Validation testing

We validated our approach using published studies as positive controls and randomly selected locus pairs as negative controls. Two control studies used microsatellite markers as loci, and the rest used genes.

For validation, the positive controls were from seven published studies showing statistically significant gene-gene interactions. These include two breast cancer studies [11, 12], and studies of osteoporosis [13], anorexia nervosa [14], colorectal cancer [15], asthma [16], and neural tube defects [17]. Each of these studies found statistical evidence of gene-gene interactions. Our expectation was that PDG-ACE would find keywords that are over-represented and consistent with genetic interactions predisposing these diseases. The negative controls were pairs of randomly selected genes from Entrez Gene, with the expectation that PDG-ACE would not find over-represented common keywords.

For each locus pair, we tested loci defined by deltas from 103 basepairs (KBP) to 106 basepairs (MBP) from each gene's transcription start site. At each delta, we ran PDG-ACE in duplicate, and performed trials to ensure a sufficient sample as described below. Tests were performed in parallel, using all three vocabularies (OMIM, MeSH, and NAÏVE). In all but one case, results for deltas greater than 500 KBP showed no significant keywords; we report only smaller regions.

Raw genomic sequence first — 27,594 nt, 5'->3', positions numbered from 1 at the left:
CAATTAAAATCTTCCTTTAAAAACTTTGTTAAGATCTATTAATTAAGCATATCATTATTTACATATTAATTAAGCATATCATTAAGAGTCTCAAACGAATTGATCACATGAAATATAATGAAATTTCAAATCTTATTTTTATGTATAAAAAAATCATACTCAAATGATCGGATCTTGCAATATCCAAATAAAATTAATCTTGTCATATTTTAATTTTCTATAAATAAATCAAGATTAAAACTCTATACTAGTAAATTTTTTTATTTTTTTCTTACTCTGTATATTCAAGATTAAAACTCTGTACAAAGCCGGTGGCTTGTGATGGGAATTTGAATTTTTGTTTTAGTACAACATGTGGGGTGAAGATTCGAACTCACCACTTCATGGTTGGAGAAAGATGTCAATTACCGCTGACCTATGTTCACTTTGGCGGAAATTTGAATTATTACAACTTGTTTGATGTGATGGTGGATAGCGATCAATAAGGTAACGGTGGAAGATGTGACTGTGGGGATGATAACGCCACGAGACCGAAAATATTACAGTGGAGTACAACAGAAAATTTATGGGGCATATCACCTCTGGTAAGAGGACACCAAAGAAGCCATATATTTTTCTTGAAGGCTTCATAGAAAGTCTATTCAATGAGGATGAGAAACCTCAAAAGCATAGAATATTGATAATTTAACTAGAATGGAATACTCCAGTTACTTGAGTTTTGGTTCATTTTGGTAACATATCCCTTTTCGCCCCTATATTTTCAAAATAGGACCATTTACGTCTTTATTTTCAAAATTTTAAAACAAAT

Several trials may be needed to determine the number of permutations at which the sample of the genome yields a consistent measure of significance for rare keywords. Each test is run in duplicate starting with one million iterations. The sample is considered sufficient if the top three keywords are identical, and in the same order in both runs. If that criterion is not met, we increase the number of permutations and re-run the test in duplicate until the criterion is met.